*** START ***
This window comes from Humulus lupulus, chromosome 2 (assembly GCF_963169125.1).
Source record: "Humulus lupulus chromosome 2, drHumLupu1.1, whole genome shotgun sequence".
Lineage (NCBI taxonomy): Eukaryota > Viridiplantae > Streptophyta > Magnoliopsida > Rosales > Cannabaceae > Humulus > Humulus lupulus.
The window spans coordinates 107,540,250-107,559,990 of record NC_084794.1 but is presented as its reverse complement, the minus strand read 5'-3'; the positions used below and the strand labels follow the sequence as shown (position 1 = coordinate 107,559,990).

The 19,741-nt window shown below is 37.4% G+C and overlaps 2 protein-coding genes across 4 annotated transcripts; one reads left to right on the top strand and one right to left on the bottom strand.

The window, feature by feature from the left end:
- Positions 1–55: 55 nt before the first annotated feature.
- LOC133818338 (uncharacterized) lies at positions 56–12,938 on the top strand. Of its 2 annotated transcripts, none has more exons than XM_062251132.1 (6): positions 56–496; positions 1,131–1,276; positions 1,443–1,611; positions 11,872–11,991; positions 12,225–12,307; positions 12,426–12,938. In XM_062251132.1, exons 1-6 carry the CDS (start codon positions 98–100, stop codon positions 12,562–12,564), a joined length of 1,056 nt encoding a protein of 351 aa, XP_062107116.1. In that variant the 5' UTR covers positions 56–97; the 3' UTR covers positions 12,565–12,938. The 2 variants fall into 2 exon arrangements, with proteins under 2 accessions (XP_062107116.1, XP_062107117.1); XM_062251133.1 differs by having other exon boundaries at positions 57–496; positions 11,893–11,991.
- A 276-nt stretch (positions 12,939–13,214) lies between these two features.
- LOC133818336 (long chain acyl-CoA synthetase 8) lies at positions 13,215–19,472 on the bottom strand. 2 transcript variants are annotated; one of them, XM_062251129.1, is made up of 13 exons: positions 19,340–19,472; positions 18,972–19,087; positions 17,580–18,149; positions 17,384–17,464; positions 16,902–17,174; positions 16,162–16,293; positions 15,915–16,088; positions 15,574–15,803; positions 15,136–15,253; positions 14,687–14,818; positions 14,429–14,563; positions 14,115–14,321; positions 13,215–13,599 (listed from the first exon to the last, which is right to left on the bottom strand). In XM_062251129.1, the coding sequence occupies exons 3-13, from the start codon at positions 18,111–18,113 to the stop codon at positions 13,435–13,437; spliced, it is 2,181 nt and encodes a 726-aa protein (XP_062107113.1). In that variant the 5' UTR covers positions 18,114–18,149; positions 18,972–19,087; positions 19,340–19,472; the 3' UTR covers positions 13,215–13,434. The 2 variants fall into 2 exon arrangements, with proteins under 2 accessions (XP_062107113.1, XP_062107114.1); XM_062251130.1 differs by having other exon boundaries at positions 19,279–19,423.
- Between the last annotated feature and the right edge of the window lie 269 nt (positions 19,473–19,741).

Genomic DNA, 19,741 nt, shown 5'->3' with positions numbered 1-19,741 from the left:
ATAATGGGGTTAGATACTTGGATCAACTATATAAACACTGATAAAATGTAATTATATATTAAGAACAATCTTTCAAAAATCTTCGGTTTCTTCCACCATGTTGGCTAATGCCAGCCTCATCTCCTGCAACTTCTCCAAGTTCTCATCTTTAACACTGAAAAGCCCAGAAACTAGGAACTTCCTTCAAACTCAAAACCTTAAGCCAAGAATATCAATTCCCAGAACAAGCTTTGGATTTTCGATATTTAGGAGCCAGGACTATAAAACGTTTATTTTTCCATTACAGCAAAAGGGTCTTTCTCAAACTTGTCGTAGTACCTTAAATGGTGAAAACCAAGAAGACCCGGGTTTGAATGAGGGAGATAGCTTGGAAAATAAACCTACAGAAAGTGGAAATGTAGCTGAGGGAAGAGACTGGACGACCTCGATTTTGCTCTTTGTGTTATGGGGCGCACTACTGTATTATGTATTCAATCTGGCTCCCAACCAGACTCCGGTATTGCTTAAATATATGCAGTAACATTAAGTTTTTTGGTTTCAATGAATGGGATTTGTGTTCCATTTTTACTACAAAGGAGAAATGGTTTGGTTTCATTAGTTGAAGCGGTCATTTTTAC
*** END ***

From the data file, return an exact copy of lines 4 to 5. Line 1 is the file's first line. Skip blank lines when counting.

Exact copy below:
The window spans coordinates 107,540,250-107,559,990 of record NC_084794.1 but is presented as its reverse complement, the minus strand read 5'-3'; the positions used below and the strand labels follow the sequence as shown (position 1 = coordinate 107,559,990).

The 19,741-nt window shown below is 37.4% G+C and overlaps 2 protein-coding genes across 4 annotated transcripts; one reads left to right on the top strand and one right to left on the bottom strand.